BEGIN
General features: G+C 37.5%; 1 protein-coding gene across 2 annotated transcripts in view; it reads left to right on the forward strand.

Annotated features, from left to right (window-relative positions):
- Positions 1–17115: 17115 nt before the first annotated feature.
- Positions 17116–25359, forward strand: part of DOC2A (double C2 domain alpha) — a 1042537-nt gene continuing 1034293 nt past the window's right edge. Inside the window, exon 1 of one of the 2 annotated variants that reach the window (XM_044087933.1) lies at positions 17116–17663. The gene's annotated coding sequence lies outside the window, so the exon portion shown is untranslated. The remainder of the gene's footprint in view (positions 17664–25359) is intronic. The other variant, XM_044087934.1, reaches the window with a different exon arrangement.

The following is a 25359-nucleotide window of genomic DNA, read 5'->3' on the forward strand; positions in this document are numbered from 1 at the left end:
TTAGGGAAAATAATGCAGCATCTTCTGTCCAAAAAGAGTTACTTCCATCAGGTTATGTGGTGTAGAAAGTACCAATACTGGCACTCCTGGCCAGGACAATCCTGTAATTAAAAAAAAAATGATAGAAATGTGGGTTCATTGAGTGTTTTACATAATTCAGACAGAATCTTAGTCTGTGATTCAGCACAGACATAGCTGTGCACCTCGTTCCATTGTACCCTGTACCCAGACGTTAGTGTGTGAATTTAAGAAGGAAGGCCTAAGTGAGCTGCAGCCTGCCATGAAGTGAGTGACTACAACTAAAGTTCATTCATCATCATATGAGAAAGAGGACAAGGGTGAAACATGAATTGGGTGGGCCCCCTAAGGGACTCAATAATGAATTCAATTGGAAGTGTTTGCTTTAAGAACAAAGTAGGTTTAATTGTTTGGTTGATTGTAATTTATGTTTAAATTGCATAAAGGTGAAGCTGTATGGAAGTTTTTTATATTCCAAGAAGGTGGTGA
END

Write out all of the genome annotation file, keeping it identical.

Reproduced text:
General features: G+C 37.5%; 1 protein-coding gene across 2 annotated transcripts in view; it reads left to right on the forward strand.

Annotated features, from left to right (window-relative positions):
- Positions 1–17115: 17115 nt before the first annotated feature.
- Positions 17116–25359, forward strand: part of DOC2A (double C2 domain alpha) — a 1042537-nt gene continuing 1034293 nt past the window's right edge. Inside the window, exon 1 of one of the 2 annotated variants that reach the window (XM_044087933.1) lies at positions 17116–17663. The gene's annotated coding sequence lies outside the window, so the exon portion shown is untranslated. The remainder of the gene's footprint in view (positions 17664–25359) is intronic. The other variant, XM_044087934.1, reaches the window with a different exon arrangement.

The following is a 25359-nucleotide window of genomic DNA, read 5'->3' on the forward strand; positions in this document are numbered from 1 at the left end:
TTAGGGAAAATAATGCAGCATCTTCTGTCCAAAAAGAGTTACTTCCATCAGGTTATGTGGTGTAGAAAGTACCAATACTGGCACTCCTGGCCAGGACAATCCTGTAATTAAAAAAAAAATGATAGAAATGTGGGTTCATTGAGTGTTTTACATAATTCAGACAGAATCTTAGTCTGTGATTCAGCACAGACATAGCTGTGCACCTCGTTCCATTGTACCCTGTACCCAGACGTTAGTGTGTGAATTTAAGAAGGAAGGCCTAAGTGAGCTGCAGCCTGCCATGAAGTGAGTGACTACAACTAAAGTTCATTCATCATCATATGAGAAAGAGGACAAGGGTGAAACATGAATTGGGTGGGCCCCCTAAGGGACTCAATAATGAATTCAATTGGAAGTGTTTGCTTTAAGAACAAAGTAGGTTTAATTGTTTGGTTGATTGTAATTTATGTTTAAATTGCATAAAGGTGAAGCTGTATGGAAGTTTTTTATATTCCAAGAAGGTGGTGA